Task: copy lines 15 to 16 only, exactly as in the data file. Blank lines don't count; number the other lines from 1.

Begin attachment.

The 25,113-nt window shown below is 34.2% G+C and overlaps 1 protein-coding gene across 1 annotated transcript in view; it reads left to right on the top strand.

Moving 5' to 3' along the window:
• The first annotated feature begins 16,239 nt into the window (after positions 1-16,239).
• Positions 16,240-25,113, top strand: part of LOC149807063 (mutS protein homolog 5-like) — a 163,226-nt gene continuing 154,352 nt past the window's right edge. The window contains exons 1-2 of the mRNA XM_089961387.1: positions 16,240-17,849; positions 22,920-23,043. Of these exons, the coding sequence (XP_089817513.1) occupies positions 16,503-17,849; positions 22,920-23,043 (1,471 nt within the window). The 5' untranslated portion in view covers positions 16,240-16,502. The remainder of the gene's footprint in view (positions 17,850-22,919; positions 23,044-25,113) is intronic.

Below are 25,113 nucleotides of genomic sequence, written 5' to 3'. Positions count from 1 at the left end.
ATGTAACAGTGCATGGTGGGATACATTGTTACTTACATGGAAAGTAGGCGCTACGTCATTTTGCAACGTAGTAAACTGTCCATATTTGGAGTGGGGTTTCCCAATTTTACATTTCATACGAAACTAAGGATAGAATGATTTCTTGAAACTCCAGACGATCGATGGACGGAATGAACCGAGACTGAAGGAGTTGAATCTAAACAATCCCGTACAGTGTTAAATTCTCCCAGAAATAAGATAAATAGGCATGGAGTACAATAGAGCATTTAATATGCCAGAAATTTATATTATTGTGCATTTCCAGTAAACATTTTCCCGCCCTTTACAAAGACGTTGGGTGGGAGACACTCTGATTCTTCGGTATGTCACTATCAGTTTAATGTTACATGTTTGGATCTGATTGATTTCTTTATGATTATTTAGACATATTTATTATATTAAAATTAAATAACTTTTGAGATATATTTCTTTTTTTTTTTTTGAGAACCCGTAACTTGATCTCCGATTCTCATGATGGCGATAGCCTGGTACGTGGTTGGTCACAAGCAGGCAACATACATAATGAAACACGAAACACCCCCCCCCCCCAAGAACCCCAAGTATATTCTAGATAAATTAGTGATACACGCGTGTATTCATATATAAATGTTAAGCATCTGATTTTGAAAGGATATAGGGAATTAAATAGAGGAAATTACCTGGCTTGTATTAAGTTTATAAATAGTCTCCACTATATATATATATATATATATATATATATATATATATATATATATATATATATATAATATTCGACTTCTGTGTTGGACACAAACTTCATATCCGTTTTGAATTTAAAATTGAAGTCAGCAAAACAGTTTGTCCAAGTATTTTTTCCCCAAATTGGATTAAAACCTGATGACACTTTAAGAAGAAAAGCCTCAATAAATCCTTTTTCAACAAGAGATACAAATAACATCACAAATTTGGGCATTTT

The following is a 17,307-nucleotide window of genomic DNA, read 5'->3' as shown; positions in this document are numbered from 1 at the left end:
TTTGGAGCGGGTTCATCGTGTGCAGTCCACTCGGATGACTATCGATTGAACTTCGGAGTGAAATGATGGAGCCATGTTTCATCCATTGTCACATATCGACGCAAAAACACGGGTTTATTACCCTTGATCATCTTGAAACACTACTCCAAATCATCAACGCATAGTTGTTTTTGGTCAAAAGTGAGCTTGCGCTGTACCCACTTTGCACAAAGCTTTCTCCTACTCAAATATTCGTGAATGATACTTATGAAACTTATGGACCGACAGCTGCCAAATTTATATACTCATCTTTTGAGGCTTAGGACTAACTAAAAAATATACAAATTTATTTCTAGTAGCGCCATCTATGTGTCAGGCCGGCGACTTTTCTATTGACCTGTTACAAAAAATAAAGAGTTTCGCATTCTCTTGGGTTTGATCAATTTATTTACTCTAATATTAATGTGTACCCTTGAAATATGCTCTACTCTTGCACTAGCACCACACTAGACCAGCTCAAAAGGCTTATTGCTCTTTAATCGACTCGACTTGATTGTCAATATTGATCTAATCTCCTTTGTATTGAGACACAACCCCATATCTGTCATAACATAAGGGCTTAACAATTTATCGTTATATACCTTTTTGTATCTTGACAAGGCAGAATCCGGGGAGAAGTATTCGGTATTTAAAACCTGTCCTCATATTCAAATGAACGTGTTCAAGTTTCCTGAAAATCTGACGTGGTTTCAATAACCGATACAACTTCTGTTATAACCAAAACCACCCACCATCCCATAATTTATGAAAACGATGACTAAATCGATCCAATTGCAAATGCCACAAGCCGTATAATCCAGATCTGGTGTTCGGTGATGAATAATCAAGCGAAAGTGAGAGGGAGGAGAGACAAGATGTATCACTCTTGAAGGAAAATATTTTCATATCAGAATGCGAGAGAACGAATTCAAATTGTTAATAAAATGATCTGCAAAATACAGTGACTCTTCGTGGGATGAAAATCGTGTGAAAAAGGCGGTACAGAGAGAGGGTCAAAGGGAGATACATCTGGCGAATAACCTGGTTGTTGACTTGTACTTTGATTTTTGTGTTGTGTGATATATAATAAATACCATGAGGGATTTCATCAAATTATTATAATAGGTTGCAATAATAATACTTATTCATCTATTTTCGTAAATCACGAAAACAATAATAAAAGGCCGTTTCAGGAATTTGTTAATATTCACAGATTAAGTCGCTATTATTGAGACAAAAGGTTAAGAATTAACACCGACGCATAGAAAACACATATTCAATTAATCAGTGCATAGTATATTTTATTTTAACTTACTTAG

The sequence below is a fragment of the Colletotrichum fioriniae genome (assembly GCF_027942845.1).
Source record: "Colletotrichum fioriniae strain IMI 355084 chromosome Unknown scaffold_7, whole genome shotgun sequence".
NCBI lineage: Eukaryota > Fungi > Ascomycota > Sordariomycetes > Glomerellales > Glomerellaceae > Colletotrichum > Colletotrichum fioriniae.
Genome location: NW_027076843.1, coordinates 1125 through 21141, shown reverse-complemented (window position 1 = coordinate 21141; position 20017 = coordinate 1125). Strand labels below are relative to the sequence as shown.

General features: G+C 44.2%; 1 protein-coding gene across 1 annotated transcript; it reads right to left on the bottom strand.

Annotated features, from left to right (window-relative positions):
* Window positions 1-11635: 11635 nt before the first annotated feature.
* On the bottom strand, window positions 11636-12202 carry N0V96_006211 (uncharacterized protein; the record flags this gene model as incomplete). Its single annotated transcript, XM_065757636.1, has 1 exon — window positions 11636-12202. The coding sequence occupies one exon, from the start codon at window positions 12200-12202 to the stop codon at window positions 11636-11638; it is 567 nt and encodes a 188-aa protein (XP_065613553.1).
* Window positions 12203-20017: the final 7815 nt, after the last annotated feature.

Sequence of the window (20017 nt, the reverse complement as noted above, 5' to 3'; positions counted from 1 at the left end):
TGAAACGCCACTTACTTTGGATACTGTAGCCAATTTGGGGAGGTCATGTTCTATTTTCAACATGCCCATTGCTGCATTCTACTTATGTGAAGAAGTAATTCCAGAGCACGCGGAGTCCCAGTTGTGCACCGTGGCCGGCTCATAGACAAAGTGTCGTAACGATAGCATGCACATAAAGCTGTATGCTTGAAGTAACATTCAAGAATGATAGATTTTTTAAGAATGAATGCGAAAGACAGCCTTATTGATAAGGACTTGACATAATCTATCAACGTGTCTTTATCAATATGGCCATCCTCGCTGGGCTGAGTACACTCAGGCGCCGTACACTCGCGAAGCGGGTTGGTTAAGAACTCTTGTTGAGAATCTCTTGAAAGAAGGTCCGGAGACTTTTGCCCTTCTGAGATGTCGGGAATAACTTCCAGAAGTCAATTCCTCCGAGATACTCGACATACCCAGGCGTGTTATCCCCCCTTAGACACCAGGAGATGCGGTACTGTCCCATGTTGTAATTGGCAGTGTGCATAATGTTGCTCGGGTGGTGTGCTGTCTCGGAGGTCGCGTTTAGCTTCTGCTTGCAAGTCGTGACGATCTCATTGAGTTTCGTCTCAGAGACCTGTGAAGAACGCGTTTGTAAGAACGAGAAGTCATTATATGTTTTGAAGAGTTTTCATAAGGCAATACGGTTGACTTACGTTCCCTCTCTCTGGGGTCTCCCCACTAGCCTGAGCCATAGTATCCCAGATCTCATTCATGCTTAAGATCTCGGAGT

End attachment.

* Window positions 1-11635: 11635 nt before the first annotated feature.
* On the bottom strand, window positions 11636-12202 carry N0V96_006211 (uncharacterized protein; the record flags this gene model as incomplete). Its single annotated transcript, XM_065757636.1, has 1 exon — window positions 11636-12202. The coding sequence occupies one exon, from the start codon at window positions 12200-12202 to the stop codon at window positions 11636-11638; it is 567 nt and encodes a 188-aa protein (XP_065613553.1).